What is a punch biopsy?
An oral cavity punch biopsy is considered the primary technique to obtain diagnostic, full thickness skin specimens. It is performed using a circular blade or trephine attached to a pencil-like handle. The instrument is rotated down through the epidermis and dermis, and into the subcutaneous fat. The punch biopsy yields a cylindrical core of tissue that must be gently handled (usually with a needle) to prevent crushing the artifact at the pathologic evaluation.
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Advantages of a Punch Biopsy
Compared to a scalpel oral biopsy, oral punch biopsies are rapid, simple, and easy to master. Punch biopsies afford dentists the opportunity to obtain several, full-thickness samples at the same time and at different points. Additionally, by secondary intention, punch biopsy wounds heal with good esthetic results.
Punch biopsies of inflammatory dermatoses can provide useful information when the differential diagnosis has been narrowed. Cutaneous neoplasms can be evaluated by punch biopsy, and the discovery of malignancy may alter the planned surgical excision.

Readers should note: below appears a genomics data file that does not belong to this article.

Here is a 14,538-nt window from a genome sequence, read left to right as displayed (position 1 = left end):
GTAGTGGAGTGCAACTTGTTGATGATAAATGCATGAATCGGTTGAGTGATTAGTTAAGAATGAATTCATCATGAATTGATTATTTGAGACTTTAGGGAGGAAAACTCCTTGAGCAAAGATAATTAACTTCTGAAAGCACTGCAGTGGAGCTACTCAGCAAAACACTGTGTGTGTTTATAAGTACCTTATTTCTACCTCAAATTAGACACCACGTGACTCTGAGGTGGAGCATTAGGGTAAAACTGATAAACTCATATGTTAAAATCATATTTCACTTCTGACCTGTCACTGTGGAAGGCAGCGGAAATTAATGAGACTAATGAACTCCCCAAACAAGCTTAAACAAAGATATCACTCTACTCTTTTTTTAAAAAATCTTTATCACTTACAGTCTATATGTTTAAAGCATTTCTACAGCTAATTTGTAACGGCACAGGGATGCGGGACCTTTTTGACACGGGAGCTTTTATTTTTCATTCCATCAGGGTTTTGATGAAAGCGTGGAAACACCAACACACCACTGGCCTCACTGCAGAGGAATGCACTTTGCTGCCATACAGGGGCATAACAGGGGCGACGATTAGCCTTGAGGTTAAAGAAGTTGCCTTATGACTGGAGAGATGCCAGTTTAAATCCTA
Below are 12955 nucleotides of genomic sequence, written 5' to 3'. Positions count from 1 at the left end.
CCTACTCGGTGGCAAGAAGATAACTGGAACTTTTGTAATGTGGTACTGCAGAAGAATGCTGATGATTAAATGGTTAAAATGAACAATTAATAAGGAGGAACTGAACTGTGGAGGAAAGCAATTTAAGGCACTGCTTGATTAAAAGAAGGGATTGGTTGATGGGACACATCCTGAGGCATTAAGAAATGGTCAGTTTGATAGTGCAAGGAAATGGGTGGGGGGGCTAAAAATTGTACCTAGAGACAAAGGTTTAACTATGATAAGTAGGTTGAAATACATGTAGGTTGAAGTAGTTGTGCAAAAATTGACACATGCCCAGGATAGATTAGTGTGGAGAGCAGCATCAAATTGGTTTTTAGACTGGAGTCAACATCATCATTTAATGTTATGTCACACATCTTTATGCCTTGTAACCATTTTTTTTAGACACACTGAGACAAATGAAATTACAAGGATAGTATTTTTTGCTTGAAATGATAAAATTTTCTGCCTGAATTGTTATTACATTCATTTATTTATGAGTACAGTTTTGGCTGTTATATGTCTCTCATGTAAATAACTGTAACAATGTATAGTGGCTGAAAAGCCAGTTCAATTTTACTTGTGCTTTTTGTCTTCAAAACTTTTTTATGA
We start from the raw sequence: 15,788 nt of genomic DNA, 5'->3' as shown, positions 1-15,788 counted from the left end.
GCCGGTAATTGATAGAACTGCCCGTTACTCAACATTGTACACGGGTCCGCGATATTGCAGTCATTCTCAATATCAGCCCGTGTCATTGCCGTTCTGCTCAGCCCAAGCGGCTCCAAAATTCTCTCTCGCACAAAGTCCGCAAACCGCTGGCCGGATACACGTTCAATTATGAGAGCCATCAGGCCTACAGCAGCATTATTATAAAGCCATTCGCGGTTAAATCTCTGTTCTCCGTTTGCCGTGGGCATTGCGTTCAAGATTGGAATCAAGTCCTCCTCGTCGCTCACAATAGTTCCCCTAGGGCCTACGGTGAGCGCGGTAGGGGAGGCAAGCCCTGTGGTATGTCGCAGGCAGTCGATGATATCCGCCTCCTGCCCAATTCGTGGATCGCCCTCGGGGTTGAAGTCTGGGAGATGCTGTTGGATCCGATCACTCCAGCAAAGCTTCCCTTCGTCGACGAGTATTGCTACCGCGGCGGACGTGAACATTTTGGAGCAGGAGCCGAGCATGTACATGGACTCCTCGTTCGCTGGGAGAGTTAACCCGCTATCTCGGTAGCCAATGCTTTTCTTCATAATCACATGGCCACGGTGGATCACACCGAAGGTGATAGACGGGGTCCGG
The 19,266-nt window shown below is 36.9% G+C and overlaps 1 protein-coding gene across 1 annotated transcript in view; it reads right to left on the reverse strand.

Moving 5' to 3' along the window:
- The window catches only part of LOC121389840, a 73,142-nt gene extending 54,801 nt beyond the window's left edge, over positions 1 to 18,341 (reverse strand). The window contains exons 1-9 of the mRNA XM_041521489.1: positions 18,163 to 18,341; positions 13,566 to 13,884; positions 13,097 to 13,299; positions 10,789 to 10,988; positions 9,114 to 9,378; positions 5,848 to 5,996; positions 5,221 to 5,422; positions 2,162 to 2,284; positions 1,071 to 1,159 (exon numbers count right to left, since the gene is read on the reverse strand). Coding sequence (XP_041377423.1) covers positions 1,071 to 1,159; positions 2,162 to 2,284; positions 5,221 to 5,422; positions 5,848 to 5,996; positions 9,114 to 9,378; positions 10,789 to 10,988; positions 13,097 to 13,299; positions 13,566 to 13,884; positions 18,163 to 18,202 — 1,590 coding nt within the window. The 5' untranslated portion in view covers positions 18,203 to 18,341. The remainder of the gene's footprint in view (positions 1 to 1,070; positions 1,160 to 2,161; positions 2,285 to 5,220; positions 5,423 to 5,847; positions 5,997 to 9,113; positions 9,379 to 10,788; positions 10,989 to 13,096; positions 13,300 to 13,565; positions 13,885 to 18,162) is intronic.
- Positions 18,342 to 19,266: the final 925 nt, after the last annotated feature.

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Counterindications of a Punch Biopsy
Here are some reasons why a punch biopsy might not be the best choice:
- They cannot be performed on deep lesions and cannot remove large lesions.
- They are not useful for pedunculated lesions.
- They cannot be used in intensely vascularized or innervated areas.
- They cannot be performed on patients on anticoagulants or with severe thrombocytopenia.
- They are difficult to use in regions that lack firm tissue support or fixation.
- Deep punches tend to produce a round and slightly depressed scar.
- The wound heals by secondary intention, and discomfort may persist longer than anticipated by the clinician and the patient.
What kinds of punch biopsy equipment are available?
Punch biopsy tools come in a variety of sizes and are typically made of plastic or metal. Metal biopsy punches can be autoclaved and are reusable, whereas plastic biopsy punches are disposable, lighter, and more easily manipulated than their metal counterparts. Biopsy punches usually come in 2 to 8 mm sizes. Most intraoral punch biopsies can be performed with a 3, 4, or 5 mm size.